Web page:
Fraudsters are increasing hiding their dubious operations under the sheets and sheets of familiar paper trails, making their crimes much more difficult to prevent. However, by utilising the power of technology, financial institutions and crime-catchers stand a much better chance of fighting financial fraud.
This is an idea that is expanded upon throughout this guest piece by Tom Lyes, Head of Legal and Property at the Open Banking reporting tool Armalytix. Here Lyes examines how outdated reporting systems are allowing fraudsters to evade detection, whilst outlining how the use of technology could help to fill the gaps that cybercriminals regularly use to evade detection:
The final season of Netflix’s hit thriller, Money Heist or La Casa de Papel, launched last week, and viewers were treated to a thrilling end to the show – with the Professor hiding the location of gold in a long web of complex clues– giving the police no chance of success. Whilst this heist is pure entertainment, the story echoes a real-life trend of criminals increasingly using webs of printed paper to hide their crimes.
The recent release of the Pandora papers demonstrated that money laundering and fraud is rife – with criminals able to hide their crimes in huge piles of paperwork, leading investigators in the wrong direction, and meandering for so long that the criminals simply aren’t being caught.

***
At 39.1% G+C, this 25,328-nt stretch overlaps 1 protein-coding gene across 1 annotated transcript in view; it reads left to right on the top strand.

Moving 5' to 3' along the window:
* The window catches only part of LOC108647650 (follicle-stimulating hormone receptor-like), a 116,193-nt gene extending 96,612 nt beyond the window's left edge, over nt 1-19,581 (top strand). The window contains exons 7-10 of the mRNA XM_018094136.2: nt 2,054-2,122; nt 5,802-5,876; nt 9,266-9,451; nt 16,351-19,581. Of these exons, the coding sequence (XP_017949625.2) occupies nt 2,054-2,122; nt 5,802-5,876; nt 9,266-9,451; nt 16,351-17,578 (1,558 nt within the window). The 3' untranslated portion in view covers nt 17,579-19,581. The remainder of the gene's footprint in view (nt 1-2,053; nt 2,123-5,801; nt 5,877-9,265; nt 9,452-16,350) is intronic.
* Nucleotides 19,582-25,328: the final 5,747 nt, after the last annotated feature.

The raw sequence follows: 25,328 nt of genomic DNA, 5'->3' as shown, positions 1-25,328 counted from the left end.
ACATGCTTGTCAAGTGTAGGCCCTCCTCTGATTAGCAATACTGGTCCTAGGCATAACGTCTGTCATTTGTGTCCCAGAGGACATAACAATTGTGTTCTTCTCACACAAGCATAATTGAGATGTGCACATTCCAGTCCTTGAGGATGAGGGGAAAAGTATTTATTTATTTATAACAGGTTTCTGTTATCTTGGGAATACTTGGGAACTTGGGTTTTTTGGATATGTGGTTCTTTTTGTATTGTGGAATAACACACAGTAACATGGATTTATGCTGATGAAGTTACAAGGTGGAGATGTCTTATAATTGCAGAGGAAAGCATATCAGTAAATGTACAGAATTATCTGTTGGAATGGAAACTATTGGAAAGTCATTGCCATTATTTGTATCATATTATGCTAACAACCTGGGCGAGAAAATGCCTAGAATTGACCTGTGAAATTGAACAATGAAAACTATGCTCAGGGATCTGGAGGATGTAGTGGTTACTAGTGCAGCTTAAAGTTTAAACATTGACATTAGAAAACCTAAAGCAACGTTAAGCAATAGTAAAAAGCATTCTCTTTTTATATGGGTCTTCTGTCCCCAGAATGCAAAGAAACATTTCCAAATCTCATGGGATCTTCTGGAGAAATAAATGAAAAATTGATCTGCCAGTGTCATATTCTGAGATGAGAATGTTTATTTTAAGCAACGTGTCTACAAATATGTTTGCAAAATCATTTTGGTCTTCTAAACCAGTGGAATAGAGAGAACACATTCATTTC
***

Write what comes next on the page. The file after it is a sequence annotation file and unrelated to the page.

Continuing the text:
Exacerbating the matter is the fact that the final line of defence – the employees – are short of time and often not specialised in fraud detection. Alongside this, the volume of paperwork is continuing to grow – burying financial, legal and conveyancing professionals, meaning that following the paper trails, once the source of all truth, is no longer the answer.
For businesses, the impacts of fraud go beyond the immediate financial risk. Data issues often lead to profound problems for the customers, going as far as someone having their house sold from under them. Stakes are high, and firm’s reputations are in jeopardy.
Luckily, there is a solution – we need to revaluate our obsession with paper records – and realise that although they can tell the truth, they often present an opportunity for criminals to hide. By wiping out unnecessary form filling, and only sharing data that is needed, we can help financial services firms, making them swifter and safer.
Goodbye to paperwork?
The system of sharing paper copies of bank statements from multiple accounts is outdated and cumbersome and risks regulatory and reputational issues down the line.
However, we don’t need to stick with this system – the technology exists for a form free future. One wherein centralised, automated data collection feeds into a rapid online check that shows proof and source of funds as well as performing account verification – providing firms with a simple and easily evidenced route to compliance.
These automated reports can also highlight regular transactions, provide account balances and flag any significant or irregular transactions so that this activity can be inspected further.
Ultimately, this means that compliance officers in legal and professional services can better conduct the necessary AML checks, with less time spent on lengthy tasks such as data collection and verification.